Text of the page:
Wow – that’s just what I needed to hear. Also, I was pleased to find that the Dashing Dish offers not only encouragement, but recipes for things I’d like to eat! Example: I made these strawberry shortcake muffins. The only changes I made were 1) no sweetener and 2) I blended the strawberries into the batter and just garnished the top with a few slices (once I found our egg slicer). I also “frosted” the top of one for my sister since we LOVE to eat cupcakes together.

Strawberry Cream Cheese “frosting”

  • Equal parts Greek Yogurt and cream cheese
  • Splash of vanilla
  • 2 strawberries.

Blend it all (I used an immersion blender). You might want to warm the cream cheese ever so slightly in the microwave to facilitate this. I added some chia seeds to increase the gelatinous nature of the “frosting” so it would sit on my cake better. Since this contains strawberries (a seedy fruit), the chia seeds did not weird me out, but I would not recommend frosting all your cakes at once. In fact, I like these warmly toasted, split in half and then smeared with the “frosting” better.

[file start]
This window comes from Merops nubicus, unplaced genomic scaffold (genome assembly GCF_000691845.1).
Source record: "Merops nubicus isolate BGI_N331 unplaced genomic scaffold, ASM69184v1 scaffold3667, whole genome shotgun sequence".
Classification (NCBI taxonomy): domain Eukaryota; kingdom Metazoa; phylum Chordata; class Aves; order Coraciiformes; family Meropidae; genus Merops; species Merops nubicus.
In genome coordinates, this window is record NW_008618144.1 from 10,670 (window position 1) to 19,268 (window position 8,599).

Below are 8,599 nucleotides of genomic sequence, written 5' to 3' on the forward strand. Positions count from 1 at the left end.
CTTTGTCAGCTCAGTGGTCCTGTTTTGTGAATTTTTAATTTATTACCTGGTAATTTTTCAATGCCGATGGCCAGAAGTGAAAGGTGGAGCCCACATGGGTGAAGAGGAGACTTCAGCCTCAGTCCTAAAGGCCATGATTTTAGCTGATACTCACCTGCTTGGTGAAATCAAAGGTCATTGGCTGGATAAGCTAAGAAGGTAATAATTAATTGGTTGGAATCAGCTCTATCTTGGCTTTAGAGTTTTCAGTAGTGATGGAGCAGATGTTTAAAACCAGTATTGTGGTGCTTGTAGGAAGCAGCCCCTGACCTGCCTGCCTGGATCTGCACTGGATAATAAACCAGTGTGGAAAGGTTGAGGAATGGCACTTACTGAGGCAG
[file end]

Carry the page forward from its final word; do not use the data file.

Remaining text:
PS. If you’re a subscriber (thank you!) and did not receive an email with yesterday’s post, please read it! 143. The Listener’s QT

PPS. I really do think my friends are very good looking, indeed. If you disagree, Leo would like to “talk” to you.

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123. Don’t You Care?

This was the first time I heard myself play the piano (I'm still sitting at the keyboard) and I heard what I sounded like.

This was the first time I heard myself play the piano (I’m still sitting at the keyboard) and I heard what I sounded like.

Ji read the account of Peter walking on water on Sunday morning.  At least that’s what I think he read – I’ve had hearing loss so I often fill in the blank with what I think was said.  It reminded me of a favorite passage in Mark 4 – the one the phrase, “Peace, be still” comes from.